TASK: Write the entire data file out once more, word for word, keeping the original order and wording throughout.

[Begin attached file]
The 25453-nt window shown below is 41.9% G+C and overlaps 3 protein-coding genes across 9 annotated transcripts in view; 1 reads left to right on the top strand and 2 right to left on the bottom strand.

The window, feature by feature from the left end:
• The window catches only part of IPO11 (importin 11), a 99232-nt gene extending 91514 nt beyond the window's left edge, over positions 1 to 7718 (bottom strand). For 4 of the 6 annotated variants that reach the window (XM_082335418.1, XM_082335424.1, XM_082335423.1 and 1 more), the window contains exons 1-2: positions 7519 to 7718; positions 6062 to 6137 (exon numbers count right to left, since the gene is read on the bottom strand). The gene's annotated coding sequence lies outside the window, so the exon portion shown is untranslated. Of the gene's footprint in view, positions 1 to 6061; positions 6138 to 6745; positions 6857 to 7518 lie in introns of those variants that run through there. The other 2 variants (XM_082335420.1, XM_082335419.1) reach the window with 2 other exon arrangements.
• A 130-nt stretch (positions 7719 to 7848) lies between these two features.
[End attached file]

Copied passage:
The 25453-nt window shown below is 41.9% G+C and overlaps 3 protein-coding genes across 9 annotated transcripts in view; 1 reads left to right on the top strand and 2 right to left on the bottom strand.

The window, feature by feature from the left end:
• The window catches only part of IPO11 (importin 11), a 99232-nt gene extending 91514 nt beyond the window's left edge, over positions 1 to 7718 (bottom strand). For 4 of the 6 annotated variants that reach the window (XM_082335418.1, XM_082335424.1, XM_082335423.1 and 1 more), the window contains exons 1-2: positions 7519 to 7718; positions 6062 to 6137 (exon numbers count right to left, since the gene is read on the bottom strand). The gene's annotated coding sequence lies outside the window, so the exon portion shown is untranslated. Of the gene's footprint in view, positions 1 to 6061; positions 6138 to 6745; positions 6857 to 7518 lie in introns of those variants that run through there. The other 2 variants (XM_082335420.1, XM_082335419.1) reach the window with 2 other exon arrangements.
• A 130-nt stretch (positions 7719 to 7848) lies between these two features.